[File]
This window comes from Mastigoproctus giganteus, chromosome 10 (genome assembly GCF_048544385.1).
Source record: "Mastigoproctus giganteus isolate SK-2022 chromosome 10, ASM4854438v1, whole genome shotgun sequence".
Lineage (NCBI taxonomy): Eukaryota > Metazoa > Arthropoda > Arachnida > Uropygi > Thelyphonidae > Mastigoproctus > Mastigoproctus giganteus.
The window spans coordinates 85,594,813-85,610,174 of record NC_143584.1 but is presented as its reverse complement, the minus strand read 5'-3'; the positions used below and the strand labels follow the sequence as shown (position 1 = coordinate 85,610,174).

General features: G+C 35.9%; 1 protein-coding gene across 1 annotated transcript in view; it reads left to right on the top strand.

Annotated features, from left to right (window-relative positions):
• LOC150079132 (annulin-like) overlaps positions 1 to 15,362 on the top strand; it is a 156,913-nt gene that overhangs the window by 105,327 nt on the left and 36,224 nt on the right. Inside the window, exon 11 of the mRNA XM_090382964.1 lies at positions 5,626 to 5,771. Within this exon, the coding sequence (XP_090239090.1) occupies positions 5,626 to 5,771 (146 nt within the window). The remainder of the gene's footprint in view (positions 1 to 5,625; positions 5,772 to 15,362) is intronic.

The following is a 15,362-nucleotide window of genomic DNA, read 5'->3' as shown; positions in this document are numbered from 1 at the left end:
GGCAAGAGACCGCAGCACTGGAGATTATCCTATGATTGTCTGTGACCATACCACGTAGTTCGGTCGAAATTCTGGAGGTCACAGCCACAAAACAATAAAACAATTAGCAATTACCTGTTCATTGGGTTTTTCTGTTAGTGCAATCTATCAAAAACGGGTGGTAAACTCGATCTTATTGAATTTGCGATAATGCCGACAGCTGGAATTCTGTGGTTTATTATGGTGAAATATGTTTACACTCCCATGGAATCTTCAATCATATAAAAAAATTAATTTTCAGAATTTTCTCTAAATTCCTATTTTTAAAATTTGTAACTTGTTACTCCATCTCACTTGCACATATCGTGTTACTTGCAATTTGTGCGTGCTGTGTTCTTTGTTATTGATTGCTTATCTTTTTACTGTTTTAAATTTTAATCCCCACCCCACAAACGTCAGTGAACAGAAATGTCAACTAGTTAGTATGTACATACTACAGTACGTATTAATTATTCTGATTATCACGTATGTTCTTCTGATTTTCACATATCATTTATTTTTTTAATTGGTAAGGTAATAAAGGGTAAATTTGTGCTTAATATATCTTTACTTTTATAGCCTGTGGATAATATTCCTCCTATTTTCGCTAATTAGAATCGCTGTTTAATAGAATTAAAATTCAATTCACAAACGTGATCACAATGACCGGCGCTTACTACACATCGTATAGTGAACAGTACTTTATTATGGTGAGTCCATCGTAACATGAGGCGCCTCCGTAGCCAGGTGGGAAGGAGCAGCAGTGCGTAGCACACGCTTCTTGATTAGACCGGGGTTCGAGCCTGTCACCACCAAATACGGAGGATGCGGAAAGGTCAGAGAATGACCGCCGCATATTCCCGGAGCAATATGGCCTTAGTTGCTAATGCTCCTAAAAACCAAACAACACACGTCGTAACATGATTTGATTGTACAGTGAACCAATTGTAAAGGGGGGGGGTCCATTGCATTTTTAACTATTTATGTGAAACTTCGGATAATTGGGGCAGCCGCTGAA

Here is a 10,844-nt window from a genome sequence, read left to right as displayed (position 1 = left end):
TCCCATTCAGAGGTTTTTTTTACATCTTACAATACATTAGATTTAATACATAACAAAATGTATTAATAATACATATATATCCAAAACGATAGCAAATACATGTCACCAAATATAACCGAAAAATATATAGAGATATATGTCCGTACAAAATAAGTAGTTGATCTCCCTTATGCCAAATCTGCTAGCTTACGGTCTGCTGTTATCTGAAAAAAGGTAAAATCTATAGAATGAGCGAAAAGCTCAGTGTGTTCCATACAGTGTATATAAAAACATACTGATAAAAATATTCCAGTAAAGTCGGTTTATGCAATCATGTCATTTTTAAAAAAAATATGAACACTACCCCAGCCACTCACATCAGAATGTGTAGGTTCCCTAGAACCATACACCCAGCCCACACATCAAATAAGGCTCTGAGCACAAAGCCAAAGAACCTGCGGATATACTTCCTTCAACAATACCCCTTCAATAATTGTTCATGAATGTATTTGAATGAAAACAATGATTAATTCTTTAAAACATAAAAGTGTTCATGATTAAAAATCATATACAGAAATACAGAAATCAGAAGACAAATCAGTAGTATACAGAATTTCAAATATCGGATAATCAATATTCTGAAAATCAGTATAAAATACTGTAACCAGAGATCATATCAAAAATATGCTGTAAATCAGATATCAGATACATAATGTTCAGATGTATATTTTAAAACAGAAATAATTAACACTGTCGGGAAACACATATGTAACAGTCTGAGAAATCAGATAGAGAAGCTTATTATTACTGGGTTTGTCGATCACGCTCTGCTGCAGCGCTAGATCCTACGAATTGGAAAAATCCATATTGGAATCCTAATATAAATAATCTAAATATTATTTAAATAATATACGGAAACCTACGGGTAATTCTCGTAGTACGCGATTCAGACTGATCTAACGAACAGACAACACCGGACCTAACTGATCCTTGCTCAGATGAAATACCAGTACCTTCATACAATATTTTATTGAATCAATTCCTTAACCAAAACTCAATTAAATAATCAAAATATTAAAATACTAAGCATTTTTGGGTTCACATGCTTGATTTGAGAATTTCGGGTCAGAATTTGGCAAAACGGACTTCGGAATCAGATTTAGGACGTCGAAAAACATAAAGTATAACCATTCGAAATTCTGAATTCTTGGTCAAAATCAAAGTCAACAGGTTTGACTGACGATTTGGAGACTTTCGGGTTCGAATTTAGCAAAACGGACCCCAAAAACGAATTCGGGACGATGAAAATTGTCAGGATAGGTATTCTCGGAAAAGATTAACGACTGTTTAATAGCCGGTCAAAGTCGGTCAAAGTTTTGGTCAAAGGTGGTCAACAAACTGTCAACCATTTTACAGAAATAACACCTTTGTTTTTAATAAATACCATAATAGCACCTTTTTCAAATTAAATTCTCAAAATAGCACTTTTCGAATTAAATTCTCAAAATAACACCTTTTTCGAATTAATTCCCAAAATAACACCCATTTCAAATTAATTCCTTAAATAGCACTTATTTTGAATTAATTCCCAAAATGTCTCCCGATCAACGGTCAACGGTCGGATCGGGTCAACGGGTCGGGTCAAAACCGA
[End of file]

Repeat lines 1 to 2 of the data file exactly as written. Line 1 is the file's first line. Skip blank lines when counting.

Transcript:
This window comes from Mastigoproctus giganteus, chromosome 10 (genome assembly GCF_048544385.1).
Source record: "Mastigoproctus giganteus isolate SK-2022 chromosome 10, ASM4854438v1, whole genome shotgun sequence".